My education forced me to ask the question: What sort of intellectual and tangible resources do I want to provide my children? Before UCLA, I knew I needed a stable job to have kids. However, my undergraduate education helped me to realize that I am going to need more than money, time and love. I want to build a world around me pregnant with possibilities for my children. For me, this includes going to good schools, cultivating connections with people, saving accounts for colleges, living in cities that are diverse and alive with cultural events, and traveling. I feel like I need more time and a better degree to accomplish these things.

Moreover, as I grow up, I am realizing that my life is not solely for the benefit of other people. It is OK to be selfish and want to do things for myself. The culmination of the principles I was raised with made me feel as if my purpose in life was to have a family. And I can still do that, only now it feels more like an optional path than the course of my life.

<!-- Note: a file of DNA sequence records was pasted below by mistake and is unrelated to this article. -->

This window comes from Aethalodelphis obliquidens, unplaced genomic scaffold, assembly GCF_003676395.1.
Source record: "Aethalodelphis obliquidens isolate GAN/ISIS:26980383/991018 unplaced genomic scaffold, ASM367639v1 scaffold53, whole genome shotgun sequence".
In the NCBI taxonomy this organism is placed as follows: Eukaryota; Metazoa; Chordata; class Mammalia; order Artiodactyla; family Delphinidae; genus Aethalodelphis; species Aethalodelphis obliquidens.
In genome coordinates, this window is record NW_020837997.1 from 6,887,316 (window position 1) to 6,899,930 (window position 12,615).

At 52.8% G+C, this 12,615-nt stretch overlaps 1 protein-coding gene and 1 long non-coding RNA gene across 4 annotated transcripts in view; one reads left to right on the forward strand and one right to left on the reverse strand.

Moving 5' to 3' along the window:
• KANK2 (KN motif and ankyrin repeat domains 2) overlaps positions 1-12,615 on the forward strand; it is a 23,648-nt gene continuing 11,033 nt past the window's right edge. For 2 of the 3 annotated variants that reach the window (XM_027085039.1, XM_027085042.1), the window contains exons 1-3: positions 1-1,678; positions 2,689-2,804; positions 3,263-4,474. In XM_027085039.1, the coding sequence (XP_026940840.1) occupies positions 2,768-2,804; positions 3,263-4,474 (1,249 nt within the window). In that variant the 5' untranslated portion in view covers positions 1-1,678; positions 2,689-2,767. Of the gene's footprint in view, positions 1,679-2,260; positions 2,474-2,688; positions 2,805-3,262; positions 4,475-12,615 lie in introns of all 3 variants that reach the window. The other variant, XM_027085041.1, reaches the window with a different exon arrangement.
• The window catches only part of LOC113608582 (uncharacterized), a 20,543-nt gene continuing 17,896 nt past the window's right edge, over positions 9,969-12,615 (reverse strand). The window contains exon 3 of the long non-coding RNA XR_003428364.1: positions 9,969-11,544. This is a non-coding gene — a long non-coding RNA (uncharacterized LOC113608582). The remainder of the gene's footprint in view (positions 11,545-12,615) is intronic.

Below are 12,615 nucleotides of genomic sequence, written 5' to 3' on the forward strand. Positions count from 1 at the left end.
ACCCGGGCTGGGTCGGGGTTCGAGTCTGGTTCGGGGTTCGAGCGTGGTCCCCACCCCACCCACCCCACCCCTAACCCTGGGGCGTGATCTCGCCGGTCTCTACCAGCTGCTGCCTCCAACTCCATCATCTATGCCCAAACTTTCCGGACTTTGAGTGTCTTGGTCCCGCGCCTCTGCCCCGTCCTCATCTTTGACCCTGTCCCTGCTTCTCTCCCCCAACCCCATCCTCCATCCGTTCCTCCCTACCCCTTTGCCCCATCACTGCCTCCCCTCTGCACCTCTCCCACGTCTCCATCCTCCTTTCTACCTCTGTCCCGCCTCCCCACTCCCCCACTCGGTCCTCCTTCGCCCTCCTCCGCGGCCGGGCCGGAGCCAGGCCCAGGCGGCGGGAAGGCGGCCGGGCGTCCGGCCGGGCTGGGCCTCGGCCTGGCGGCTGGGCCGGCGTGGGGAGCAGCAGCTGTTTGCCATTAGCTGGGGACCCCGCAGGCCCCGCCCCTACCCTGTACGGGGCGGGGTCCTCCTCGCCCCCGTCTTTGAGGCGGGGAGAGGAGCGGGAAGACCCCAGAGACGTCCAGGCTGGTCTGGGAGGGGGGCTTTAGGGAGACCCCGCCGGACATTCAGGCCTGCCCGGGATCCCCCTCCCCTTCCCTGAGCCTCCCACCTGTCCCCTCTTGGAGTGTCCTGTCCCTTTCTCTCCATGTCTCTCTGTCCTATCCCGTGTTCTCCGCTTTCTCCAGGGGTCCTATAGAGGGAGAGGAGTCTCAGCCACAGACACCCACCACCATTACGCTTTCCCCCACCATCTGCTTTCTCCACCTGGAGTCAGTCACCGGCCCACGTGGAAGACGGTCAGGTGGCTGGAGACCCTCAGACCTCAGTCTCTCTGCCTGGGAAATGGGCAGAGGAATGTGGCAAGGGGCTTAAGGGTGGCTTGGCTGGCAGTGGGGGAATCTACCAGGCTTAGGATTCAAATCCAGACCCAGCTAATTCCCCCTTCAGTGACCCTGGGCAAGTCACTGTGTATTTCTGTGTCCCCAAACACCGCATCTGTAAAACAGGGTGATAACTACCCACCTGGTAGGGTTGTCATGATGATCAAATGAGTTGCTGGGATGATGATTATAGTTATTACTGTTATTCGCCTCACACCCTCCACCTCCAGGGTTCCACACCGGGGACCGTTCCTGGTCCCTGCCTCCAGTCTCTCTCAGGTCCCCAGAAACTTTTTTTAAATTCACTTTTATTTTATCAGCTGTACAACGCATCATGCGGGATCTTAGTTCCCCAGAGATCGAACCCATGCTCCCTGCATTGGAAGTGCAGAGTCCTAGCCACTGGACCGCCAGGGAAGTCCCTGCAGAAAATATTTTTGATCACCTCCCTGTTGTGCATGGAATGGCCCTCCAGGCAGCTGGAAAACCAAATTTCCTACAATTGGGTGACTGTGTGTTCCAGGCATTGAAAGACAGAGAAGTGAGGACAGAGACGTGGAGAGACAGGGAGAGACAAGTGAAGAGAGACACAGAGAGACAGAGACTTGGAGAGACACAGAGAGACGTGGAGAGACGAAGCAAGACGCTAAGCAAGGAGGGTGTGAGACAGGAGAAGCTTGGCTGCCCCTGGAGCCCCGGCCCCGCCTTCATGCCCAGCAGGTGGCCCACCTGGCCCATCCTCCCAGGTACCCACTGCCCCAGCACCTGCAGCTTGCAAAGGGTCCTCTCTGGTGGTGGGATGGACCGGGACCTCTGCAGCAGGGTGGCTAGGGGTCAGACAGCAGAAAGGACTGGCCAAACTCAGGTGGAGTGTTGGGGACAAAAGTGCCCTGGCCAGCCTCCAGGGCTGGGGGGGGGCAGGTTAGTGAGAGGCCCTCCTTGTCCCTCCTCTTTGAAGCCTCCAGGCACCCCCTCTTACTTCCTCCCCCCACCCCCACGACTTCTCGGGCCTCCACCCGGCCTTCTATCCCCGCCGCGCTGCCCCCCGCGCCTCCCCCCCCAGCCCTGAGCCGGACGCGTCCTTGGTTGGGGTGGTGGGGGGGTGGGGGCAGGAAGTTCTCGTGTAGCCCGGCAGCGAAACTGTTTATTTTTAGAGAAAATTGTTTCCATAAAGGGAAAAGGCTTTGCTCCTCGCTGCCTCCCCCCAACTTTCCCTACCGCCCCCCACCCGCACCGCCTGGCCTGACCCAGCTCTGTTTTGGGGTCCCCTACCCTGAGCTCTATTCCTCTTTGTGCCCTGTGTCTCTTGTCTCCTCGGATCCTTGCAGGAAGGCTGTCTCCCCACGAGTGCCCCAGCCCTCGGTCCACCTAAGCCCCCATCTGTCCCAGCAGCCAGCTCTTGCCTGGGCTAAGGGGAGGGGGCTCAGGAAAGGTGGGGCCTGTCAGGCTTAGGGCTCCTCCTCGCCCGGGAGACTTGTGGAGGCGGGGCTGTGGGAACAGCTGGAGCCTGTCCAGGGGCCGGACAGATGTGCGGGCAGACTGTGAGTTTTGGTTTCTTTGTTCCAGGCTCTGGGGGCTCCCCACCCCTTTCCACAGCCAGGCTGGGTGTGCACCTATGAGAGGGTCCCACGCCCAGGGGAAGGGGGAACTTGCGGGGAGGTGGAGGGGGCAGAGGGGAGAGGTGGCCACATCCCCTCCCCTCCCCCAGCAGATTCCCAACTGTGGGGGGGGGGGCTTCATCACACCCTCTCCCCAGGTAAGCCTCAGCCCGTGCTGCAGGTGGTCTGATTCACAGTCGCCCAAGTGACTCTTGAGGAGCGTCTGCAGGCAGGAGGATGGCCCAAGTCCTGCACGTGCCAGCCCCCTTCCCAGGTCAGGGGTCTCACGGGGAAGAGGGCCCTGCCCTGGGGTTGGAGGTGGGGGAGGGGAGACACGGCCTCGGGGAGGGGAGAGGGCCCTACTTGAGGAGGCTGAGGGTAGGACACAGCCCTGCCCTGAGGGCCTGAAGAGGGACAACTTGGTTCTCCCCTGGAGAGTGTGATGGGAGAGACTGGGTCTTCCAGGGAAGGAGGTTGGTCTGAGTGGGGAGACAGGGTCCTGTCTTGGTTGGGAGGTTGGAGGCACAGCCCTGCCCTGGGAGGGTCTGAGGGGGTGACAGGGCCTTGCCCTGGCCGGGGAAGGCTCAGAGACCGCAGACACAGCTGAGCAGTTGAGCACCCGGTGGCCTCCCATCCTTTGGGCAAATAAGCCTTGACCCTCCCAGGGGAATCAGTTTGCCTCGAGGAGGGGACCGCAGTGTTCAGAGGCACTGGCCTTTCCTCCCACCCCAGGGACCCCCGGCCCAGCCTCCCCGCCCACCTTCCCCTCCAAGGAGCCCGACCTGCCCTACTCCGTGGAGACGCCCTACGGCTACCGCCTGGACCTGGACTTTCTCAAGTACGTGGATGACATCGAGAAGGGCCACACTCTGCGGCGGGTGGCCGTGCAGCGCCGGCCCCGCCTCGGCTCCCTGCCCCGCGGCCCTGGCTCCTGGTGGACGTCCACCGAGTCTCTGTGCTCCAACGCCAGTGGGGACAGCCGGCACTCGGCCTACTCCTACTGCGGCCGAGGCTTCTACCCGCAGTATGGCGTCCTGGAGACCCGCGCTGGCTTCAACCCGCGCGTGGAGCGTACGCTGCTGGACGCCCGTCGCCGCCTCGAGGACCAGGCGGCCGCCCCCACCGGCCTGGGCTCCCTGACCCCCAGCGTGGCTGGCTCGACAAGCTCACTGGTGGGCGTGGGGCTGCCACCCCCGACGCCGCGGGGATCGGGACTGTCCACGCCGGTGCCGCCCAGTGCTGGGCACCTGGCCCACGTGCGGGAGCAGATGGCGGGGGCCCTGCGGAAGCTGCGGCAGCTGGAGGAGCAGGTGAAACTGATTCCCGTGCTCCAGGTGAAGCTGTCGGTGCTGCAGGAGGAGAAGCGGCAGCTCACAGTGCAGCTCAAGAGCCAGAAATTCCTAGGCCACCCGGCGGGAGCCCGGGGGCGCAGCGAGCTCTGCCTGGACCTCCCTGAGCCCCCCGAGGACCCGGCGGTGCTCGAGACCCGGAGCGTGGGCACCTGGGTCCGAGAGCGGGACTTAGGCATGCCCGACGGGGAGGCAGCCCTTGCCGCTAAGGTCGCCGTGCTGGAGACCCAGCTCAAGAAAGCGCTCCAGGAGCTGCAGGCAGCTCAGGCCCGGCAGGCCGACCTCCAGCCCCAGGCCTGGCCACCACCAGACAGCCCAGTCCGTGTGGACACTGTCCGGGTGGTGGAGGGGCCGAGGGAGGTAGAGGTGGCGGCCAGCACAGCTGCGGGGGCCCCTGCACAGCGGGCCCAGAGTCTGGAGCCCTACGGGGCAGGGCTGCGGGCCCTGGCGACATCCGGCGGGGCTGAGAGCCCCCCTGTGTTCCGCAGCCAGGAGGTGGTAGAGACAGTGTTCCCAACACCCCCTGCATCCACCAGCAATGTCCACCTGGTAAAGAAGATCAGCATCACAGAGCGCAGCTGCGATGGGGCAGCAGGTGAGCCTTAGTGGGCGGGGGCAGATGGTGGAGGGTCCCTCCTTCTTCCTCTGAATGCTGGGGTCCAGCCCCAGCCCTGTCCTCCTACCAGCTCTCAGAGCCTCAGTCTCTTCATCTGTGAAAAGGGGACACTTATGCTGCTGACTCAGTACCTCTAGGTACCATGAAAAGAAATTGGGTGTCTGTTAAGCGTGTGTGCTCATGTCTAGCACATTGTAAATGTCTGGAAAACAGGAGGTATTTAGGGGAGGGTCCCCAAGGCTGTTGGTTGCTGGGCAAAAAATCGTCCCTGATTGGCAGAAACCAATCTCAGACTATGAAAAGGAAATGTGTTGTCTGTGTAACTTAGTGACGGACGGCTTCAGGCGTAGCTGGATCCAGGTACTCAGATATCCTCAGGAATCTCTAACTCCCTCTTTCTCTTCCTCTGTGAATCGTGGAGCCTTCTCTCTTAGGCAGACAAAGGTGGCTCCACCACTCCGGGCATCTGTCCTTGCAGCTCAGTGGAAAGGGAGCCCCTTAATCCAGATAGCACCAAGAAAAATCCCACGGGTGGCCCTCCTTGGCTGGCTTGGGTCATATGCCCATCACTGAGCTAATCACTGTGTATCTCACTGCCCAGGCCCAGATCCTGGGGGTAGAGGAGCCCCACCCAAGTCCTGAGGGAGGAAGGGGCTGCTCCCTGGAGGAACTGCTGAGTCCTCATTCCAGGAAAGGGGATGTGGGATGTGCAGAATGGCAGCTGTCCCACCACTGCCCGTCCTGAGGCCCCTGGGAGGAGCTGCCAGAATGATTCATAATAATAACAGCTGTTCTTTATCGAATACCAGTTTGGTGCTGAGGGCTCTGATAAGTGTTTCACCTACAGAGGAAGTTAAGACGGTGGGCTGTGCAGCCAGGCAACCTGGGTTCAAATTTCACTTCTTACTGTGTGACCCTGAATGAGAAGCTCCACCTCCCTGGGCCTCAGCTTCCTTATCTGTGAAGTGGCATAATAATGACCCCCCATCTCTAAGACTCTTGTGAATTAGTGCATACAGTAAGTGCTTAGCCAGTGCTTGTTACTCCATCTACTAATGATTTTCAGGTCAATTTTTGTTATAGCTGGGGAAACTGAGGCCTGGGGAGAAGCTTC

Lastly, and on the more practical side of things, my education gave me access to relatively cheap women’s health medical visits and birth control. Unlike my Nana, Ma and many other teenage girls in Tulare County, I had and continue to have medical resources so I can exercise my right of choosing when to have kids.

When I tell girlfriends that now I am debating whether I will even have children, they all respond: Oh, you’ll change your mind! When I break down all the logical reasons why I may not want one, maintain that I will change my mind later. To these friends I send this comic strip: